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The action of the movie is set in motion by the escape of three Confederate prisoners, Will Owen (Joel McCrea), Jesse Wallace (Barry Sullivan), and Clint Priest (James Whitmore). Almost recaptured, they are saved by Keeley (Jeff Corey, in a an effectively understated portrait of evil), a Quantrill associate who leads his own band of murderous raiders. Because of Will’s experience in and knowledge of the Southwest, the three men are enlisted to escort a wagon train carrying Union gold from Santa Fe to St. Louis—the train is led by Don Antonio Chaves (Ramon Novarro) and includes a Union widow, Jen Gort (Arlene Dahl), her late husband’s troubled younger brother Roy (Claude Jarman, Jr.), and an ill priest (Martin Garralaga). The three men are not alike (it’s evident from the beginning that Will is inherently decent and moral, while Jesse is self-serving and willfully violent and Clint will kind of wait to be shown what’s right) and Keeley’s intended ambush on the train weighs on Will even as it’s understood the gold is supposed to go to the South, as Will understands those on the train will all be killed. One feels Will struggling over this throughout, and crucially at the halfway point (a memorable nocturnal scene begins here) it’s revealed that he and Jen have quietly fallen in love. The next day, they encounter what seems like an impassable rising river, and Will believes this saves them from going on, but Jesse resourcefully devises a plan to cross the rushing river on rafts bound by ropes on either side (but a wagon is lost and Roy loses his life). Finally, though, news comes that the War is over, and it’s only then that Will learns Keeley had conspired with Jesse to steal the gold for themselves and not to turn it over to the South. Firmly on the side of Don Antonio and the others now, Will fights against his old comrade Jesse as well as Keeley and the others. He has finally come to where he has wanted to be, a hard-won ending for a hero who has been uncertain and conflicted like so many strong protagonists in Westerns of these years.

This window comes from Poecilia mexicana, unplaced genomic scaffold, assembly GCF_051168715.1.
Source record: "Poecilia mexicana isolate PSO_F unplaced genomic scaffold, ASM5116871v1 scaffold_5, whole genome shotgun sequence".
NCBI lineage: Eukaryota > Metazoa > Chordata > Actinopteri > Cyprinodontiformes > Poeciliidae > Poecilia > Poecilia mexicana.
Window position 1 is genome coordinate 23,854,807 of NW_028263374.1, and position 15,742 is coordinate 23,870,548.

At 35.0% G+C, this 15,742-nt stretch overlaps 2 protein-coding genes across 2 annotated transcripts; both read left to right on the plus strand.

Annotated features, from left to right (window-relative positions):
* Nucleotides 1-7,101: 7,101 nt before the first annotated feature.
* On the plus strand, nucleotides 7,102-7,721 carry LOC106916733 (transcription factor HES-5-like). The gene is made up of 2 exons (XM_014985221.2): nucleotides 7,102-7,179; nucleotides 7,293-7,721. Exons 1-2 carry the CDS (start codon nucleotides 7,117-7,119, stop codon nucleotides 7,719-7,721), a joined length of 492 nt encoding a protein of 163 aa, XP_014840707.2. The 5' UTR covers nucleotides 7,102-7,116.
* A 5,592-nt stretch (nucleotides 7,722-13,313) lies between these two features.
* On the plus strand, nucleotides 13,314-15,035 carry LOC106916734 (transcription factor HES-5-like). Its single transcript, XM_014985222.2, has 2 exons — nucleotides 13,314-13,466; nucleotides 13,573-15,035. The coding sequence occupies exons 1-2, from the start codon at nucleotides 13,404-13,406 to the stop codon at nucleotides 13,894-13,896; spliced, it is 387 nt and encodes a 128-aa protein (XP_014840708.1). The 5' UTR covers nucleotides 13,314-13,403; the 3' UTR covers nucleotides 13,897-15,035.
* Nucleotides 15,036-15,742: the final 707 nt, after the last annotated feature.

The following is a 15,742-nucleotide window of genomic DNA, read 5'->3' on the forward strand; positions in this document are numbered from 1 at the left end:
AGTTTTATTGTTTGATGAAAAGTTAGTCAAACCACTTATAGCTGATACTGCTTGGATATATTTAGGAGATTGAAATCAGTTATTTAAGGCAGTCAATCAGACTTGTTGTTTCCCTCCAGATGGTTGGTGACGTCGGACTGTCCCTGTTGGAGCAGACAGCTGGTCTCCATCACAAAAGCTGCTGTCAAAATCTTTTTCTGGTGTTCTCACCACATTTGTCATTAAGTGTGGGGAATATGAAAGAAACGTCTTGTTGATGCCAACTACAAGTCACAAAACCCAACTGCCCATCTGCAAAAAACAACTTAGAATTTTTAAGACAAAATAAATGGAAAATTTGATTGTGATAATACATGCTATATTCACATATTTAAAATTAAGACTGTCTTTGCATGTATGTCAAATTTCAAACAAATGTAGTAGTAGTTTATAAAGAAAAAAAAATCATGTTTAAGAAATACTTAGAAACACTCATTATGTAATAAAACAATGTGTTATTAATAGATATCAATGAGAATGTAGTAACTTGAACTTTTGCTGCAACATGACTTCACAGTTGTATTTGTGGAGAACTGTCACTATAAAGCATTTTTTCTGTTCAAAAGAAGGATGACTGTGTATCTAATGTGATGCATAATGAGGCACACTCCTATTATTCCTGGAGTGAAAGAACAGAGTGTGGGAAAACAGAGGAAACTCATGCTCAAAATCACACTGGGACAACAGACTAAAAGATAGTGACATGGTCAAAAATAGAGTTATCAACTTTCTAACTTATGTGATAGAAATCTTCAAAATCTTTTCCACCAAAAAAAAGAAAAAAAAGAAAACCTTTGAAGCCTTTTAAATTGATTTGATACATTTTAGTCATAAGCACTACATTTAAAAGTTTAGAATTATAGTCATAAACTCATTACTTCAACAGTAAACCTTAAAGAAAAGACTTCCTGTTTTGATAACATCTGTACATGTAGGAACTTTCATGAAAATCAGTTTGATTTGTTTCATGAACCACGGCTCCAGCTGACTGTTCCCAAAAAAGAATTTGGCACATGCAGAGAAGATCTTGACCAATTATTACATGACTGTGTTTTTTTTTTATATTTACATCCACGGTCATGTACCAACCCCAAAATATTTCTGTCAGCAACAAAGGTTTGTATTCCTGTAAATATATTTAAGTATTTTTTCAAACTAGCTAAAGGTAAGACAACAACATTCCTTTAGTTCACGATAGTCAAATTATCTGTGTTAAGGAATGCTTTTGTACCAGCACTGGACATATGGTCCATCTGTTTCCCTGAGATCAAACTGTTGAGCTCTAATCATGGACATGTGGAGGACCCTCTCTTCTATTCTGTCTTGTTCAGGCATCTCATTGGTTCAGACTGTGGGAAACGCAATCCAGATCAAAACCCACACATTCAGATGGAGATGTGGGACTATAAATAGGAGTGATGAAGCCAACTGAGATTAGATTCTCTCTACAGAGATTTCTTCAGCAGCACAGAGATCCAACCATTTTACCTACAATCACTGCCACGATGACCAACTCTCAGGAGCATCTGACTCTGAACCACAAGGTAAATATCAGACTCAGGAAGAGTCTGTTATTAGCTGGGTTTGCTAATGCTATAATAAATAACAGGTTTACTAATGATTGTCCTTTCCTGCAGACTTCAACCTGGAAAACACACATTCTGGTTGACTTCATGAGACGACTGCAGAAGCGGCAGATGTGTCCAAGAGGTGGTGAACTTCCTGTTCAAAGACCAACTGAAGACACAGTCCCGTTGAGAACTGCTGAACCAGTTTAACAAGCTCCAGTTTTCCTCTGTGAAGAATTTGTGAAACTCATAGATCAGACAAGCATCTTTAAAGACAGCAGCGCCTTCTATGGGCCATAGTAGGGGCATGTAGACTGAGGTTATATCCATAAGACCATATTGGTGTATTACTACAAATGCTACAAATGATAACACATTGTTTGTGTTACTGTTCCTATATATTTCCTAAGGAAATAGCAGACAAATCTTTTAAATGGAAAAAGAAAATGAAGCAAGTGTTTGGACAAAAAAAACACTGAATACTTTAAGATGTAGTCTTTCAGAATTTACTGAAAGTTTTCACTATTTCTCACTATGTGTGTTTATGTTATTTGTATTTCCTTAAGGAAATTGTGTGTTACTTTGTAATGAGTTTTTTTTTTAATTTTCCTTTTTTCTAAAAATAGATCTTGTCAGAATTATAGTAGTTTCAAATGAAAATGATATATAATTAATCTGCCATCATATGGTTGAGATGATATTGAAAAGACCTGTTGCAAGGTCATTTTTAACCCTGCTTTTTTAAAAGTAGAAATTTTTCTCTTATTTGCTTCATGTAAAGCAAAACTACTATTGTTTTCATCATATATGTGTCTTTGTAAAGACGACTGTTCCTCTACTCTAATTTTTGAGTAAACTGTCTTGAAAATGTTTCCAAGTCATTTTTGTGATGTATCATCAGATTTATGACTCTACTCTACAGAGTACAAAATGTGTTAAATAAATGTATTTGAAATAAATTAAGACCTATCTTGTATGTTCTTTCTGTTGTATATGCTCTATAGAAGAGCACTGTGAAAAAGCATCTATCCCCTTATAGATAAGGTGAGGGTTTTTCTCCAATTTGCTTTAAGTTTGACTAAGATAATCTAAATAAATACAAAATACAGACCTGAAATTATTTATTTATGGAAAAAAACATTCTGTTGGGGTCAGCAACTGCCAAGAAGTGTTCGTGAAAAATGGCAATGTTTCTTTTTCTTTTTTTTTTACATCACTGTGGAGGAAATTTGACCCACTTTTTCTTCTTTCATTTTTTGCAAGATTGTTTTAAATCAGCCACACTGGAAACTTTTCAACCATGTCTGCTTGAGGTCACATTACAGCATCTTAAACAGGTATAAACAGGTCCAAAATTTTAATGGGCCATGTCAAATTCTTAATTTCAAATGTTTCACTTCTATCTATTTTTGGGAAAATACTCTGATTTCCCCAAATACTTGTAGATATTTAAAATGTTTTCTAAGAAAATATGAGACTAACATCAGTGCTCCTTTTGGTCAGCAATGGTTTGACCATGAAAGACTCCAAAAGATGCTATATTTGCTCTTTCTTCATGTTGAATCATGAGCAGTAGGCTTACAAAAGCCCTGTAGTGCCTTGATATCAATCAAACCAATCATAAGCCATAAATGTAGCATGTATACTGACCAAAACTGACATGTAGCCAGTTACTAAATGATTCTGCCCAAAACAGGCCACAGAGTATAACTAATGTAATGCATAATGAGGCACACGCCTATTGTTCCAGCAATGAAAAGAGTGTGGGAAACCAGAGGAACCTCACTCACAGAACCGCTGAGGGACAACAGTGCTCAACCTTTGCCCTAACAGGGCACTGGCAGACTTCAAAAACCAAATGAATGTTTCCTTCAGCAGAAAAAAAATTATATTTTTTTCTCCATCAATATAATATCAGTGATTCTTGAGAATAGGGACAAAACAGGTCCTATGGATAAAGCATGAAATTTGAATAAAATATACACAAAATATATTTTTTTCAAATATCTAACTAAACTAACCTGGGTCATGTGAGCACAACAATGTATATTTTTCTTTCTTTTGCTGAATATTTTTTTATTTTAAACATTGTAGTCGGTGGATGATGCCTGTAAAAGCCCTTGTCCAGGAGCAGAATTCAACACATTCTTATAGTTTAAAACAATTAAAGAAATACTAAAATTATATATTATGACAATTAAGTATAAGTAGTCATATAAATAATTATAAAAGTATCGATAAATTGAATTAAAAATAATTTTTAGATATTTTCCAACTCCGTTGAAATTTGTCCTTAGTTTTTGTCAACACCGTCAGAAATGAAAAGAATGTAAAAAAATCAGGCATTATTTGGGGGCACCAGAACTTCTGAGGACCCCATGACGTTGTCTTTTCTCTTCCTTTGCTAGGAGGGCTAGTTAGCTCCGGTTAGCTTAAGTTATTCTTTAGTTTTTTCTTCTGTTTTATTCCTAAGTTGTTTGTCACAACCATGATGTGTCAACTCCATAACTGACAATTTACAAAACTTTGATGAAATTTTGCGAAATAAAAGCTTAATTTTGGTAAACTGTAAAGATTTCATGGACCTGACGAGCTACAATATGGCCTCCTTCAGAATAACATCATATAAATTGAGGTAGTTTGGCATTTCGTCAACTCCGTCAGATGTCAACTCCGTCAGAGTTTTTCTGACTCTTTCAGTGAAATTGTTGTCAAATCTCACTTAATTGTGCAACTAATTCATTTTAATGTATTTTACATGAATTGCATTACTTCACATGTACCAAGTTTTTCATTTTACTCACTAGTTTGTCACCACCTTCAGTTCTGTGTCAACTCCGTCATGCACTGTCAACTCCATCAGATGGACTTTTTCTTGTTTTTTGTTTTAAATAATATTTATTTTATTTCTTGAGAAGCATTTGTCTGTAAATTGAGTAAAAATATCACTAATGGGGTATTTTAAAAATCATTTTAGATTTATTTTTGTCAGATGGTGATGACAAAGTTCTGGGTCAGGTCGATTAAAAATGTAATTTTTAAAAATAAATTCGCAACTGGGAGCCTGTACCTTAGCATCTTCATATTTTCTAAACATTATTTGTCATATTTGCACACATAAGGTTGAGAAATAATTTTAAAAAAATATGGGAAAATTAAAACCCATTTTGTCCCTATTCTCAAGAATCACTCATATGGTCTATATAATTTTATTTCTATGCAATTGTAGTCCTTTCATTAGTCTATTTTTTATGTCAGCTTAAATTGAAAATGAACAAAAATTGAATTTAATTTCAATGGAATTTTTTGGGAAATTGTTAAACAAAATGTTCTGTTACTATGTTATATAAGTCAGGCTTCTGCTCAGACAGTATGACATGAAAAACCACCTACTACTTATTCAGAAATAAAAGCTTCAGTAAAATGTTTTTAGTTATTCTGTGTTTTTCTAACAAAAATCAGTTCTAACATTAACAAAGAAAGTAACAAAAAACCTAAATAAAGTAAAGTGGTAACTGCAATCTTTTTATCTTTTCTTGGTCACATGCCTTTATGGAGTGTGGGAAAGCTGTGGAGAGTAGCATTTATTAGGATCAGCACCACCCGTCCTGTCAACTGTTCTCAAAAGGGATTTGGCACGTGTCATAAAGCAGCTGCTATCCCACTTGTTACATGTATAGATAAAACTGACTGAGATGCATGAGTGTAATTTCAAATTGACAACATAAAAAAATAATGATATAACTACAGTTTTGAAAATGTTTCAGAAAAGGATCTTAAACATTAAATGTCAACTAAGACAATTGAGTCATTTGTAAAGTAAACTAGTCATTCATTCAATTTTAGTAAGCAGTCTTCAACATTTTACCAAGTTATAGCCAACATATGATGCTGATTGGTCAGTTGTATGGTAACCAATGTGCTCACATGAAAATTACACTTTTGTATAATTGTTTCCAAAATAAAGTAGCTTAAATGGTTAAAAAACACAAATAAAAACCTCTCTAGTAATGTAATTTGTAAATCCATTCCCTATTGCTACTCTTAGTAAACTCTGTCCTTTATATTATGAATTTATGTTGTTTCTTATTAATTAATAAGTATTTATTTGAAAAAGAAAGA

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The Outriders, made by high-toned MGM, is a handsome Technicolor production, beautifully photographed by Charles Schoenbaum with extensive Utah exteriors, and is strongly cast for all roles, boasts costumes by the brilliant Walter Plunkett and a wonderful score by a young Andre Previn (he was only 20, folks!). But its considerable virtues reside even more deeply because, those production values aside, it’s one more 1950 Western that knew where the genre was going—to a number of interrelated aspects that would carry it into a decade of incomparable artistic grace. These aspects are principally the spiritual evolution of the hero (often matched, as here, to the moral fall of the villain) who comes to a better place of commanding his life without giving it over to destruction of others, and along with this, very often, finds an idealized and yet fully believable romance with a strong heroine of equal substance; the joining of that personal story to a vibrant narrative marked by physical events and external conflict; and the expressiveness of landscape and setting which commands attention to all these things.

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What draws me so much to this personally is that I love graceful shifts of tone and the way more quiet, nuanced moments can find a place in narratives of robust action. So, like many who have seen it, I find what we may call the campfire dance a sequence of special beauty that especially lifts this mostly unheralded gem. Done on a soundstage (very beautifully too), it begins with Will breaking out the liquor to calm tensions among the men, but the dance that begins with men as partners comes to a point where they are all too aware of the one woman presently out of view. On her own, and sure of herself, Jen breaks her ladylike reclusiveness to come out and dances with all the men, one by one, wearing out her shoes in the process and only prompting Will to intervene after Jesse in his turn becomes too aggressive with her (and in an inspired aesthetic touch, the green bandana with which Jesse pulls her to him then becomes the green shoes she gives to Will to put on her feet). Will and Jen begin to dance among the others (accompanied by a lovely, gentle waltz theme Previn uses only at this one point), then away in an overhead shot, and then they are alone in a brief dialogue which begins with his soft, tender, and wonderful line “You never showed yourself like this before.”